In the sentence "A junk vehicle is any vehicle, or parts of a vehicle, which meets at least three of the following criteria...," shouldn't "meet" be singular due to the preceding "or"? I've encountered some alternative treatment of situations like this so am confused. Thanks in advance.

  • Answered at Which is correct: one or more is, or one or more are? (see the first part of Jeanne's contribution: 'It says in Warriner's English Grammar and Composition, Complete Course, Page 92, "[W]hen a singular and a plural subject are joined by 'or', the verb agrees with the nearer subject" ....') (Admittedly, a more difficult question is actually the main focus in that thread, and I disagree with Jeanne that the rule extends smoothly to the 'one or more is/are' construction.) – Edwin Ashworth Mar 6 '17 at 22:12
  • See also Singular or plural verb after a series connected by orand Correct use of is/ are in a list .... @John Lawler, as usual, gives the definitive(?) answer: 'There's no rule that satisfies everybody. This is a lacuna in the grammar; best to simply avoid disjoined subject NPs in the present tense.' – Edwin Ashworth Mar 6 '17 at 22:48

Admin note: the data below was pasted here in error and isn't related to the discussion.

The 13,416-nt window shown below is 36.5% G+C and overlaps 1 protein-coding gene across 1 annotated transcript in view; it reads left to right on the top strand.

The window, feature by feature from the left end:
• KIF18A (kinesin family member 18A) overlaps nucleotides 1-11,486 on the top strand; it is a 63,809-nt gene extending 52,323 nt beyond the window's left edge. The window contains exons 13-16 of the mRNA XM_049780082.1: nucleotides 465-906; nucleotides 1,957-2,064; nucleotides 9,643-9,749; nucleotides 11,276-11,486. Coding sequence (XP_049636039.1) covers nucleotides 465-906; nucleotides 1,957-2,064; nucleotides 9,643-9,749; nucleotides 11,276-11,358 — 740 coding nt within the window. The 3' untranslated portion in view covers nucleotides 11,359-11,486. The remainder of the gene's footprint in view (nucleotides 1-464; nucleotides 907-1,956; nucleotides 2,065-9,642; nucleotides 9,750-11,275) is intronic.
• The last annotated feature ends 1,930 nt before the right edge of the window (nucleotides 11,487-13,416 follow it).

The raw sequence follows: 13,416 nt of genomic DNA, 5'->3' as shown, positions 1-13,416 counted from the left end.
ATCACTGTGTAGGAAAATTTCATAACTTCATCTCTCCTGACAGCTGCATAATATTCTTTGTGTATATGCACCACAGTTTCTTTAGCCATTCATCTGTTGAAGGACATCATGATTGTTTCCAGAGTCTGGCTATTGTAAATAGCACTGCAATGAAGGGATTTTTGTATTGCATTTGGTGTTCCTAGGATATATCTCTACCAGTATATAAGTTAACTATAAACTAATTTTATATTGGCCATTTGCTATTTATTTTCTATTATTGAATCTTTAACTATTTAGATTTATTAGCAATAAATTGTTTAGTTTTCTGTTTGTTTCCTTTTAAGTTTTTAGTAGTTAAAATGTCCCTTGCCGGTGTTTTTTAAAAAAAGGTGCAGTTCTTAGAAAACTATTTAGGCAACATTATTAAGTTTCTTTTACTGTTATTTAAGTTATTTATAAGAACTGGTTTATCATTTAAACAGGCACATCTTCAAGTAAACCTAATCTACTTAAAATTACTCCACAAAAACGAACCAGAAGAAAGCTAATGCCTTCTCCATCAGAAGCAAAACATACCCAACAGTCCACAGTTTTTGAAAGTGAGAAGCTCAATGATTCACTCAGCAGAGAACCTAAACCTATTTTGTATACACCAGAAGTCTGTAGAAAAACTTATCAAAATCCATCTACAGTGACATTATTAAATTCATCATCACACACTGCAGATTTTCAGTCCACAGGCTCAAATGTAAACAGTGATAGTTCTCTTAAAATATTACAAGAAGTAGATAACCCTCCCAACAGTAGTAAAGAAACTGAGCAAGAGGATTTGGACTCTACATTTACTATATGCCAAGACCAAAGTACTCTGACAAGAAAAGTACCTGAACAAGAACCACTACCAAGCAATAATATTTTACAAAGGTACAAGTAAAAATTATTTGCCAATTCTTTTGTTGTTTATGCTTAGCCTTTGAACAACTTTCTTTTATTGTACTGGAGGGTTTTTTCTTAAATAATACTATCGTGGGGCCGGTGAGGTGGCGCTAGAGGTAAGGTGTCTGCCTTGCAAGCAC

• "A junk vehicle ( is any vehicle, or parts of a vehicle,) which meets..." It seems to me the subject of 'meets' is 'a junk vehicle'. Anyhow, here there is no compound subject like 'vehicle or parts of vehicle', where as 'parts of vehicle' is the part of the predicate of the total sentence "A junk vehicle is any vehicle, or parts of a vehicle". – mahmud k pukayoor Mar 7 '17 at 1:47

Browse other questions tagged or ask your own question.